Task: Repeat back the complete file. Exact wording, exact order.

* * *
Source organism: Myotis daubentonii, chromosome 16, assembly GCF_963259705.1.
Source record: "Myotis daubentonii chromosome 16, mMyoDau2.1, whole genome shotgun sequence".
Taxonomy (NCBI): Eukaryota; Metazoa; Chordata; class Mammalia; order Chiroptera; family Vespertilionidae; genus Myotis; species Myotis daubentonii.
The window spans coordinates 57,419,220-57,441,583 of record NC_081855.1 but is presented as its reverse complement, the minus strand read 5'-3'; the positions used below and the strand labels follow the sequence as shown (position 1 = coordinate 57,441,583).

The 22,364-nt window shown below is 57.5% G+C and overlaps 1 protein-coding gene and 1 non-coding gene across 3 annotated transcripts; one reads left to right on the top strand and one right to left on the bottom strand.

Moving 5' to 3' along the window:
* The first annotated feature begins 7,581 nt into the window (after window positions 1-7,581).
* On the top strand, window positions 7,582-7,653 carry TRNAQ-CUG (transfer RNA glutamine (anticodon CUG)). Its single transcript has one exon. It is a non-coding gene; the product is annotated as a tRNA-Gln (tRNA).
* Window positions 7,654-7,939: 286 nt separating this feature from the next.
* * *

Source organism: Myotis daubentonii, chromosome 16, assembly GCF_963259705.1.
Source record: "Myotis daubentonii chromosome 16, mMyoDau2.1, whole genome shotgun sequence".
Taxonomy (NCBI): Eukaryota; Metazoa; Chordata; class Mammalia; order Chiroptera; family Vespertilionidae; genus Myotis; species Myotis daubentonii.
The window spans coordinates 57,419,220-57,441,583 of record NC_081855.1 but is presented as its reverse complement, the minus strand read 5'-3'; the positions used below and the strand labels follow the sequence as shown (position 1 = coordinate 57,441,583).

The 22,364-nt window shown below is 57.5% G+C and overlaps 1 protein-coding gene and 1 non-coding gene across 3 annotated transcripts; one reads left to right on the top strand and one right to left on the bottom strand.

Moving 5' to 3' along the window:
* The first annotated feature begins 7,581 nt into the window (after window positions 1-7,581).
* On the top strand, window positions 7,582-7,653 carry TRNAQ-CUG (transfer RNA glutamine (anticodon CUG)). Its single transcript has one exon. It is a non-coding gene; the product is annotated as a tRNA-Gln (tRNA).
* Window positions 7,654-7,939: 286 nt separating this feature from the next.